Survival formulations avoid use of all chemical sun blocking agents that can lead to further oxidative stress. The formulations also avoid the use of any nanoparticles. Instead, a refined dispersion of micronized ZnO and TiO2 in flexible, high-volatility, non-comedogenic silicones allows the formulations to remain extremely lightweight by optimizing the amount of the blocking agents. These advanced silicones are crucial to the effectiveness of Survival's protective systems given the relatively low amounts of ZnO and TiO2 used, allowing the formulations to be very low in viscosity such that the broader protection technologies can be delivered effectively (this low viscosity is the reason Survival is offered in a dropper format). Survival uses mainly ZnO for its protective effects (because in addition to reflecting/refracting light, ZnO is actually also able to absorb UV rays without creating oxygen radicals) and the supporting TiO2 that is used is only in rutile form (no anatase form of TiO2 is used at all since it's an aggressive producer of free radicals).
We have listed important points about UV protection and environmental protection at large below. While this information may appear extensive, if you wish to take the safe approach always and not worry about these details, we would suggest using Survival 30 whenever UV exposure is possible and Survival 0 at nighttime.
Survival has undergone extensive third-party studies to confirm the Sun Protection Factor for each item. NIOD claims a lower SPF than the confirmed SPF to leave a higher margin of assurance. The actual tested SPF for Survival 10 is 13.7, for Survival 20 is 22.7 and for Survival 30 is 33.1.
- UVA and UVB are only two inducers of dermal oxidative stress and damage. Several other factors affect ageing, including visible light/blue light/infrared, oxygen radicals, nitrogen radicals, carbonyl radicals, glycation, pollution, smog and stress. Out of all these damaging factors, only UVB causes skin burning and all others impair skin health in a “silent” way but their negative effects appear over time. The Survival range views UV radiation as only one form of environmental assault and its main function is not mere UV protection.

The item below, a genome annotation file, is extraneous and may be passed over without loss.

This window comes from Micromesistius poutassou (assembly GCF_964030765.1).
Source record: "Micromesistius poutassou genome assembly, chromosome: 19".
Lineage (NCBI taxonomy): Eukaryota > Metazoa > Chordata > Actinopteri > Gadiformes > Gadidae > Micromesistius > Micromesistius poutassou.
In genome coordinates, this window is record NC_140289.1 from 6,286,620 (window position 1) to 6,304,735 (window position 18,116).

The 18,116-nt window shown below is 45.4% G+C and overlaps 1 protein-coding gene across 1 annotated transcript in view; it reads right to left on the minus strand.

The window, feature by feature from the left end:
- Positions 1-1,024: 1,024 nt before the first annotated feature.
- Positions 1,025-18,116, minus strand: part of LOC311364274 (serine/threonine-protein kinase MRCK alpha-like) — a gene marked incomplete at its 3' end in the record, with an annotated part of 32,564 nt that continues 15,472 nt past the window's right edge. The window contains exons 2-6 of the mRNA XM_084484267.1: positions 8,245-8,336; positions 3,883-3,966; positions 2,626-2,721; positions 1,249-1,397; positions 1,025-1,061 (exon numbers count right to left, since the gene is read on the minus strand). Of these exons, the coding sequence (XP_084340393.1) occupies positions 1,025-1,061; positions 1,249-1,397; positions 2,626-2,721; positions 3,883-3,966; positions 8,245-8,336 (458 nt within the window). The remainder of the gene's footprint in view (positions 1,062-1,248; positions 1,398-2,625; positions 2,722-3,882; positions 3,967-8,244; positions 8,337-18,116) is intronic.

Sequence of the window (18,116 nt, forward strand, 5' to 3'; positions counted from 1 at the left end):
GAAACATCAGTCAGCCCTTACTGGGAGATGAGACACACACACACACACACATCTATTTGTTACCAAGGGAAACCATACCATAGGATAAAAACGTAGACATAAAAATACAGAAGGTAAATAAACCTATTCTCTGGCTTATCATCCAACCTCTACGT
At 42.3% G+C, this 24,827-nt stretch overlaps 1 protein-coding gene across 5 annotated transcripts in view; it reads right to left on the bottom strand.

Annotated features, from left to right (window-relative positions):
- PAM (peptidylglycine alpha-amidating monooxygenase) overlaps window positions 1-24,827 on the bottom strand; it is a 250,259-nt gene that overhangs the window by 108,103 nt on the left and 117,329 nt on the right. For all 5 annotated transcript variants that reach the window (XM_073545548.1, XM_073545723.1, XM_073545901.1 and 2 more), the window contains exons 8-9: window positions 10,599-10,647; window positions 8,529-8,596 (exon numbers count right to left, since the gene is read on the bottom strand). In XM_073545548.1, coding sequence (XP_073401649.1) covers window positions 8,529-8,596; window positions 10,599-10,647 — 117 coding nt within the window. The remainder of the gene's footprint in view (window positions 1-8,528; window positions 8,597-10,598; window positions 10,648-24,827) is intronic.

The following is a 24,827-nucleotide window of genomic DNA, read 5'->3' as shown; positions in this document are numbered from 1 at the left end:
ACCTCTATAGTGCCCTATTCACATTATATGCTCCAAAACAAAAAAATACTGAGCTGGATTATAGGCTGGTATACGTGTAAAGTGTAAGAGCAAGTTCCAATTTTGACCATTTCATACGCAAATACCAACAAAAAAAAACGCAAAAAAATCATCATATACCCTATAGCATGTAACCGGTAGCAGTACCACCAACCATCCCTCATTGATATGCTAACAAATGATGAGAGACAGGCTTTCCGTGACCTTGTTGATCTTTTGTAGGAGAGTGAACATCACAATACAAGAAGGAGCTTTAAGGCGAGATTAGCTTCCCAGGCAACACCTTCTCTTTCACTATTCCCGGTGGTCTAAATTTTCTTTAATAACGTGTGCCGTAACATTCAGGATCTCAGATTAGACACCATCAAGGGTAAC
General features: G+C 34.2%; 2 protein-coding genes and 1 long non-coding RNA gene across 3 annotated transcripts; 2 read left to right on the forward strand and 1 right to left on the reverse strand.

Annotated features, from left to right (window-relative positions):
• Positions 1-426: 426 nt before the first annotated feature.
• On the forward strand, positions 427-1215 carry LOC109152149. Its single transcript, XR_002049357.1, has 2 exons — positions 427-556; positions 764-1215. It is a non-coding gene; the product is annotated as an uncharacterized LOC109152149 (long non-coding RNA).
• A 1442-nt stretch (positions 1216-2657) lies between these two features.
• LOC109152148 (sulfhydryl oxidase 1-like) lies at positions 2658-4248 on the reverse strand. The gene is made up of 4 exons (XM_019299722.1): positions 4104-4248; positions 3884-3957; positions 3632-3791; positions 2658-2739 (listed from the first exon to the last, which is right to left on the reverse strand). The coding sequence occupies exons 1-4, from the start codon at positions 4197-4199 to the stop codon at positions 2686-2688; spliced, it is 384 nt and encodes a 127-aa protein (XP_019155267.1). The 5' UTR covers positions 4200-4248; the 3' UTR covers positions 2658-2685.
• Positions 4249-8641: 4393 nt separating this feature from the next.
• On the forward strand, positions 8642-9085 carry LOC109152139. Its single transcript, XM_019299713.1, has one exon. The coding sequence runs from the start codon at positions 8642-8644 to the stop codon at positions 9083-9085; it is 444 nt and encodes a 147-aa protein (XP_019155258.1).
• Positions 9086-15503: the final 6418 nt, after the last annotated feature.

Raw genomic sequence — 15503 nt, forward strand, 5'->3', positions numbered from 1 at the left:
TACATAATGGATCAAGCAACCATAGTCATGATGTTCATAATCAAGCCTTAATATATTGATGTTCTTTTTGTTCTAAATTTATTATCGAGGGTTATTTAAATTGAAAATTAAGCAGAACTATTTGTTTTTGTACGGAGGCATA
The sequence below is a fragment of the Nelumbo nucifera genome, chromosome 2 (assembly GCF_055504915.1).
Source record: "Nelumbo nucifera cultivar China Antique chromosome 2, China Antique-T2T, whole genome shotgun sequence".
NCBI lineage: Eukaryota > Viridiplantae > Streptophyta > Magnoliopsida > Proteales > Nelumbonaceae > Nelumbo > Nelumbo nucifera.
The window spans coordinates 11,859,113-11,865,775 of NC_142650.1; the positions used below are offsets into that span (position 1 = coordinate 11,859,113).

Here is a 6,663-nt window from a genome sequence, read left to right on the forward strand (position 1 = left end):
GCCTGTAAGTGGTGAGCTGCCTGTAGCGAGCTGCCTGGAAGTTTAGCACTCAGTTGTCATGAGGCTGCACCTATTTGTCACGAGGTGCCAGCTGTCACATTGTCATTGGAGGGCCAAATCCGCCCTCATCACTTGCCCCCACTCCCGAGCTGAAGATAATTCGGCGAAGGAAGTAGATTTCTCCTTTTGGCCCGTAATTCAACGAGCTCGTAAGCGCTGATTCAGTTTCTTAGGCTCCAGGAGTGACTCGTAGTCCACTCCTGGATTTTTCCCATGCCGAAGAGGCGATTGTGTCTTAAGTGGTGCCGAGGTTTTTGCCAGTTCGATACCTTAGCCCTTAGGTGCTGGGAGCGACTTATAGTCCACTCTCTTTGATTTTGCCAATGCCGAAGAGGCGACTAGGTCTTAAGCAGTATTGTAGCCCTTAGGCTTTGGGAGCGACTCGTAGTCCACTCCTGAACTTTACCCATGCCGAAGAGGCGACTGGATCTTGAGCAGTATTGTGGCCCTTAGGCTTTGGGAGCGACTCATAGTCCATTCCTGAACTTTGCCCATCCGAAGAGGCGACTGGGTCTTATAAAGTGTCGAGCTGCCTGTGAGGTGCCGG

- SPF (Sun Protection Factor) is an indication of UVB protection only and does not communicate any level of protection with respect to UVA. The SPF number can be highly misleading in terms of actual amount of protection. SPF 10 blocks up to 90% of UVB rays; SPF 20 blocks up to 95%; SPF 30 blocks up to 97%; SPF 60 would block up to around 98%. In other words, doubling the SPF from 30 to 60 would only offer up to 1% more protection from UVB rays. As such, we would suggest that SPF 30, used correctly, is sufficient protection in most cases.
- SPF is very unfortunately and very dangerously interpreted by some as a multiplier of the time one can spend in the sun without burning. This interpretation is entirely false. SPF does not relate to the amount of time of sun exposure. It relates to the amount of solar exposure itself. In other words, the same SPF would provide far less protection time when the UV index is extreme than it would when UV index is moderate. Additionally complicating matters is that most sun filter formulations, and especially those that use chemical filters, lose their efficacy within about 2 hours and must be reapplied frequently to maintain protection.
- There is no such thing as a waterproof sunscreen. Formulations are able to claim protection up to 40 minutes or 80 minutes of efficacy post water exposure based on certain tests, but such tests do not incorporate other factors such as use of towels and presence of waves if swimming. If you have had significant water exposure or perspiration, regardless of any claim made on any formula, reapply a sunscreen formula to maintain protection.